It is late July, all teams are undefeated and tied for first place and no one has a single gripe with the commissioner.
There is peace and harmony in the Northern Ontario Jr. Hockey League, at least for now.
With 12 teams and the market cornered from Sault Ste. Marie in the west to Kirkland Lake in the east, the NOJHL is in the best shape it has been in years.
In fact, it may be the most solid it has ever been dating back to its on-again, off-again presence of more than 40 years.
With Robert Mazzuca at the helm as the most-effective, most-influential commissioner since the days of the legendary Joe Drago — who now serves as the chairman of the board of directors for Hockey Canada — the NOJHL will begin play in 2015-2016 with three more teams than it had in 2014-2015.
In fact, it was not that long ago — 2007 to be exact — when the NOJHL operated with just six teams.
At any rate, first pucks of the 2015-2016 season will drop during the second week of September.
Soo Eagles, Soo Thunderbirds, Blind River Beavers, Elliot Lake Wildcats, Espanola Express and Rayside-Balfour Canadians will represent the West Division while East Division members are the French River Rapids, Powassan Voodoos, Iroquois Falls Eskis, Cochrane Crunch, Timmins Rock and Kirkland Lake Gold Miners.
Quite clear, no doubt, Mazzuca has put his thumb print on the NOJHL and the league is a better place with him as commissioner.
Mazzuca is in his fifth season as league czar and NOJHL governors showed what they thought of him by asking him back after a dispute earlier this summer that resulted in his brief resignation.
Is Mazzuca liked by all? No.
Is he respected by all? Yes.
The 2015-2016 season will see Mazzuca working alongside a newly-established executive committee that is made up of chairman Scott Marshall of Timmins and division representatives Todd Stencill of Elliot Lake and Jim Taylor of Kirkland Lake.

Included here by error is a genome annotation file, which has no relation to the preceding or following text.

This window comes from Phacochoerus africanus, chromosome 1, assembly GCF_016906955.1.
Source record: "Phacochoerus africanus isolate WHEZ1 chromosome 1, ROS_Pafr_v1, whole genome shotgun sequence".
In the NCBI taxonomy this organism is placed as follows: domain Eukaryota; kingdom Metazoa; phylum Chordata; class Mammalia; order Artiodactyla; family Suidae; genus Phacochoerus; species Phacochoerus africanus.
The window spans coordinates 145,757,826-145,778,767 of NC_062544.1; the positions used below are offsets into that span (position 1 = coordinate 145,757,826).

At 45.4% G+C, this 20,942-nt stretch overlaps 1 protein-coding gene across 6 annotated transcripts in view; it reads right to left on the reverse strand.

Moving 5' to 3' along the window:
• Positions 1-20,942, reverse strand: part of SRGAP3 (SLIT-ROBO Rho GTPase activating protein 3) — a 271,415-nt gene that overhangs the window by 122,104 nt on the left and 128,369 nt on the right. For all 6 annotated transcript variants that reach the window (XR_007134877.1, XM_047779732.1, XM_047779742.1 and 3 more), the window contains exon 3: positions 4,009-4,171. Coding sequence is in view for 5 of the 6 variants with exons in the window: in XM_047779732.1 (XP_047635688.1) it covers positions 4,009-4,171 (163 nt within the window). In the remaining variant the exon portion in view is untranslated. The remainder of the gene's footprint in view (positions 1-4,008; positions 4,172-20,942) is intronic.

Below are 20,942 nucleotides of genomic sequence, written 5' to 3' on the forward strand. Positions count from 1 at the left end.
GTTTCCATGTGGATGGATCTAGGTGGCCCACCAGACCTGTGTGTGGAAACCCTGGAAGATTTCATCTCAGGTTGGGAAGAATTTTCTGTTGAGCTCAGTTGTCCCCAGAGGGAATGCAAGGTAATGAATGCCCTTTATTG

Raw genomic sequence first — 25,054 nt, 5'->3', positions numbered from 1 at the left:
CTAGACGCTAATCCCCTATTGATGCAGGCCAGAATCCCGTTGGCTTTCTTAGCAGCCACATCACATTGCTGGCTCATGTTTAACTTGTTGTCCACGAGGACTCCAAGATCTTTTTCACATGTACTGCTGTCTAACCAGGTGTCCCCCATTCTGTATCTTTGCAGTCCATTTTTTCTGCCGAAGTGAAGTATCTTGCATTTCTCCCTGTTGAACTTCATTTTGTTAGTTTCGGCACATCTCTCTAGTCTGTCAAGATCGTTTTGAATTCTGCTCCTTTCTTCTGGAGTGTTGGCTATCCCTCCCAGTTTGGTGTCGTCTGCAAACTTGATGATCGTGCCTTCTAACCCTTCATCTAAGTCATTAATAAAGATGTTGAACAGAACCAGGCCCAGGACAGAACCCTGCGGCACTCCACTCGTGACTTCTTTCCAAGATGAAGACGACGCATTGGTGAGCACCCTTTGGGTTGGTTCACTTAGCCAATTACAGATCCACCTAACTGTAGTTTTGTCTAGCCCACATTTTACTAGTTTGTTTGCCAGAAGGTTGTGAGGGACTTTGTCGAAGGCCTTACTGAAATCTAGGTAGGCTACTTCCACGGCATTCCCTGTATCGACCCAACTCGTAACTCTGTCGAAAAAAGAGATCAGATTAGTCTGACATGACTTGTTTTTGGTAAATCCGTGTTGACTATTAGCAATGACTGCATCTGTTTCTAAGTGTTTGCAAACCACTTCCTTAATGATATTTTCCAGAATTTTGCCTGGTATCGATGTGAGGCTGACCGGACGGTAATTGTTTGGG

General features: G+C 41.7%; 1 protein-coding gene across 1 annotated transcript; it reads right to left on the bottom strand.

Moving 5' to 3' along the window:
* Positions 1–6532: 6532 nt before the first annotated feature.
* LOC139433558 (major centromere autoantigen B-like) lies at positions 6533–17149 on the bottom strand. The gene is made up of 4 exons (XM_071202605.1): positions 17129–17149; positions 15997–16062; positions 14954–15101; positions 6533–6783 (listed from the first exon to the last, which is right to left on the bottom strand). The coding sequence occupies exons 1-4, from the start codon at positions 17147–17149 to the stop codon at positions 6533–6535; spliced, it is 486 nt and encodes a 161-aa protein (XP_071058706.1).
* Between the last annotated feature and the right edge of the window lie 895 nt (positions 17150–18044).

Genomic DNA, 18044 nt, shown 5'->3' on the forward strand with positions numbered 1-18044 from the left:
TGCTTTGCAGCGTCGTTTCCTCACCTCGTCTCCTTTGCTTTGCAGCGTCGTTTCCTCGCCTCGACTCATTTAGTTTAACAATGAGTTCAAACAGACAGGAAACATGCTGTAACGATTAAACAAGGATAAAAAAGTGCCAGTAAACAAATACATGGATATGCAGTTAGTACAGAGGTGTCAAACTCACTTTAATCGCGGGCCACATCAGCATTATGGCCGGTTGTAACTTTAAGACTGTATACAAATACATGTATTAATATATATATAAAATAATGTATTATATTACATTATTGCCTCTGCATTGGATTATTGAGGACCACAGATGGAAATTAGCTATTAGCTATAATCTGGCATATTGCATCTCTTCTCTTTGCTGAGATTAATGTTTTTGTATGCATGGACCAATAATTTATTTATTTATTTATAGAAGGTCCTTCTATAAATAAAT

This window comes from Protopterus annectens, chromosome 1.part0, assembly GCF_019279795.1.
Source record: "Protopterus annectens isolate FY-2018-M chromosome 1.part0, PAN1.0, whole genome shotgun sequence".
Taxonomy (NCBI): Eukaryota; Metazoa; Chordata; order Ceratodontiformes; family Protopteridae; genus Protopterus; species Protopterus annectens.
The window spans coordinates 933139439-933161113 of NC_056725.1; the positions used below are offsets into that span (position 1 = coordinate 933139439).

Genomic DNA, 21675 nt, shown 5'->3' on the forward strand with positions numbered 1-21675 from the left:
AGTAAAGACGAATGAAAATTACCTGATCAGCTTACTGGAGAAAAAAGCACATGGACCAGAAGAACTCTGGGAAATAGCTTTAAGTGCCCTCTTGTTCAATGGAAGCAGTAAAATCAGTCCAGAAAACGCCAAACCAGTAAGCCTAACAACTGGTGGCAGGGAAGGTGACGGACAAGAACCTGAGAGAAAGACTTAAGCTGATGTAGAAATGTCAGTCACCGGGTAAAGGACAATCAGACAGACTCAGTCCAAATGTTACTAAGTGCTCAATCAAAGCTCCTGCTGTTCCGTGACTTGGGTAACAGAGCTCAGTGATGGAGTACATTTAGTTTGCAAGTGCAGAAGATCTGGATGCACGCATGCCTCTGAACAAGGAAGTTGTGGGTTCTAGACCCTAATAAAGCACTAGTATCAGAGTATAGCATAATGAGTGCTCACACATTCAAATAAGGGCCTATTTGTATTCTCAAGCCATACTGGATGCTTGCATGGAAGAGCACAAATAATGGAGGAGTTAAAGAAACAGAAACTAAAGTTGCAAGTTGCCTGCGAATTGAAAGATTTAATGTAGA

How well that works remains to be seen, as is the case when anything is in a stage of infancy.
In the end though, someone has to have final say on all matters and in the junior hockey world, power rests with the commissioner.
While it’s true that Mazzuca works for the NOJHL, the same is also true that David Branch works for the Ontario Hockey League but it is he who rules with the iron fist of power.
It showed absolute support for Mazzuca when NOJHL governors voted unanimously to reinstate him as commissioner after he had resigned.
Which us brings us to the peace, harmony — and tranquility — of summer.
Like the weather, enjoy the peace while it is here.
Because the sailing will not always be smooth.
The first time that Mazzuca fines a team or suspends a player, the words used to describe the commissioner will differ.
From “Robbie, he’s a good guy”, the phrase could well change to, “that prick Mazzuca, who does he think he is?”
But that’s okay.
Mazzuca has shown time and time over the years — with examples aplenty — that he can handle the heat and absorb the unflattering name-calling.
He’s a big boy, Mazzuca.
He can talk the talk and then walk the walk.
And then he can take a hit and give one right back.
No hockey world is a perfect one.
But the NOJHL is a better league with Mazzuca than it was without him.
It’s summer time and the living is easy.
But the winds of winter lie ahead and they have of way of becoming nasty at times.
This is the north, though.
It’s a little different up here — and that is mostly a good thing.
The NOJHL, 2015-2016 edition. Coming soon, to 12 arenas nearby.